Editor’s note: this article has been updated following CPS advice on the requirement not to publish material which could jeopardise a fair trial in the Sarah Everard case.
A staggering 97 percent of women between aged 18 to 35 have been subjected to sexual harassment, according to a YouGov survey. Some 85,000 women are raped in England and Wales every year. And one in three women are violently assaulted. Less than a week since International Women’s Day, and already everyone’s learning about how much change needs to be done in order for women to feel safe in our society.
Last Wednesday, Sarah Everard was walking home from a friend’s house when she disappeared. A police officer – a man who was supposed to help and protect her – has now been arrested and charged with her murder.
In the wake of this incident, women have been coming forward on social media. They’re speaking up, and refusing to be silenced, about the sort of behaviour that women experience daily; everywhere.
The ‘rules’ women follow in public
Frustration has hit a boiling point. Sarah applied all the ‘safety rules’ that women are told to do.
- She dressed in bright memorable colours
- She walked on a main road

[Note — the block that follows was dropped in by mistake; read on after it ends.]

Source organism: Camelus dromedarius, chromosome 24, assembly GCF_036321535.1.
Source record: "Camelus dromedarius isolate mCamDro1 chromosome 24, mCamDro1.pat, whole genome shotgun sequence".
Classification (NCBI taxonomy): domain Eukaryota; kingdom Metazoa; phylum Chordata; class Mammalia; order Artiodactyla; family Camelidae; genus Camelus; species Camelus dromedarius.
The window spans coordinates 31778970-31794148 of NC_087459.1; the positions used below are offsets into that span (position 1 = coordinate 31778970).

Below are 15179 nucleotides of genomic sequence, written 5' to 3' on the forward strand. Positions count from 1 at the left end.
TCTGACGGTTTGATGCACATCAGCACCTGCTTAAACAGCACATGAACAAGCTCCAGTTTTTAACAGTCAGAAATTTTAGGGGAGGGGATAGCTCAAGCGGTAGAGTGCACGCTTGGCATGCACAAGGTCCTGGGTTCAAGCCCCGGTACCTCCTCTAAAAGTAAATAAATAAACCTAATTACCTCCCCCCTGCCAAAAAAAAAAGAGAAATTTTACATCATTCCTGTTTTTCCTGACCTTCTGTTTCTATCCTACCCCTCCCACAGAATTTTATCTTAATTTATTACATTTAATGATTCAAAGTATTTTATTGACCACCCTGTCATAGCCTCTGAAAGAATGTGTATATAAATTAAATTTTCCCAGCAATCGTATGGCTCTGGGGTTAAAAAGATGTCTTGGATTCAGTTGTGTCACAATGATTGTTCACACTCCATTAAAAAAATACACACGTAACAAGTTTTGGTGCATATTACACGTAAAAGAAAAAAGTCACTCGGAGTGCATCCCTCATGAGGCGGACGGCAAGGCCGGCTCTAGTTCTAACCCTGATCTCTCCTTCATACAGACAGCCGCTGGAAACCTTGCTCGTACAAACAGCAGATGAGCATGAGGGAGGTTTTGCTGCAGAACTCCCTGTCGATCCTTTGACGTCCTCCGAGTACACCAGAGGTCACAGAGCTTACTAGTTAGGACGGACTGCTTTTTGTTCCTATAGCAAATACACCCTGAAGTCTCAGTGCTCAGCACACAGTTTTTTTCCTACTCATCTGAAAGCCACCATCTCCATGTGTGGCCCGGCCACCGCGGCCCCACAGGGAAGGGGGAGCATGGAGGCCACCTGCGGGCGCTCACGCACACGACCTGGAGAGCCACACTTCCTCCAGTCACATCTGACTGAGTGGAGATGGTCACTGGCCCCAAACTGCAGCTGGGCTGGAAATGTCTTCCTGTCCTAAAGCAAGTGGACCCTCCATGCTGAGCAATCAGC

- She made sure to walk in front of security cameras
- She told people her location on her phone
- She called her boyfriend
But it was not enough.
Perhaps this is because the so-called rules focus solely on the behaviour of women, and on reducing the risk of becoming a victim. But it’s the behaviour of men, in this context, that’s the problem.
Don’t go out alone at night
The monsters that live in the dark will attack you if you do! Setting aside the fact that stranger attacks are rare, and day-to-day harassment often happens in broad daylight, this rule basically puts women under a curfew.
What would happen if we curfewed men instead? Would men accept this loss of freedom?
Apps, alarms and phone-a-friend
Women download tracking apps, so that someone can know where we are at all time. Walking alone in the dark, we call a friend, so that if we’re taken, at least that friend will know we’re gone and we’ll have a better chance of survival. And we carry rape alarms and panic buttons, so that people will hopefully come to our aid.
But we know that if attacked, we should scream “fire”, not “rape”, because that’s less likely to be ignored.